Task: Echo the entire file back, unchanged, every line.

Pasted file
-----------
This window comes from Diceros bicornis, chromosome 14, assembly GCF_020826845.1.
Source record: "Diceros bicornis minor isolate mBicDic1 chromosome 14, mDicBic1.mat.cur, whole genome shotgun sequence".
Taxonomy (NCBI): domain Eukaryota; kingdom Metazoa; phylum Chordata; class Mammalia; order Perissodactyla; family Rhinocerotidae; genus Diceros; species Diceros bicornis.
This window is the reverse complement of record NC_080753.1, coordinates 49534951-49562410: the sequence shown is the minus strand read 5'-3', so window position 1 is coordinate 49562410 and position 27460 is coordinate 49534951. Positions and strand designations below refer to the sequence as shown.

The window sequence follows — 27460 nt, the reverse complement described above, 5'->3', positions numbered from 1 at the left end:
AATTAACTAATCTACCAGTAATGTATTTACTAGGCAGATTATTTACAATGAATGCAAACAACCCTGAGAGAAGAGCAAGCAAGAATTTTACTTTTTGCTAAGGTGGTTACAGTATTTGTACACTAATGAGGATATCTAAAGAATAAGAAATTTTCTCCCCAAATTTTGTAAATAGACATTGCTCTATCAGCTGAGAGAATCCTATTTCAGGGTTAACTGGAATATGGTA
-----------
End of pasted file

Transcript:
This window comes from Diceros bicornis, chromosome 14, assembly GCF_020826845.1.
Source record: "Diceros bicornis minor isolate mBicDic1 chromosome 14, mDicBic1.mat.cur, whole genome shotgun sequence".
Taxonomy (NCBI): domain Eukaryota; kingdom Metazoa; phylum Chordata; class Mammalia; order Perissodactyla; family Rhinocerotidae; genus Diceros; species Diceros bicornis.
This window is the reverse complement of record NC_080753.1, coordinates 49534951-49562410: the sequence shown is the minus strand read 5'-3', so window position 1 is coordinate 49562410 and position 27460 is coordinate 49534951. Positions and strand designations below refer to the sequence as shown.

The window sequence follows — 27460 nt, the reverse complement described above, 5'->3', positions numbered from 1 at the left end:
AATTAACTAATCTACCAGTAATGTATTTACTAGGCAGATTATTTACAATGAATGCAAACAACCCTGAGAGAAGAGCAAGCAAGAATTTTACTTTTTGCTAAGGTGGTTACAGTATTTGTACACTAATGAGGATATCTAAAGAATAAGAAATTTTCTCCCCAAATTTTGTAAATAGACATTGCTCTATCAGCTGAGAGAATCCTATTTCAGGGTTAACTGGAATATGGTA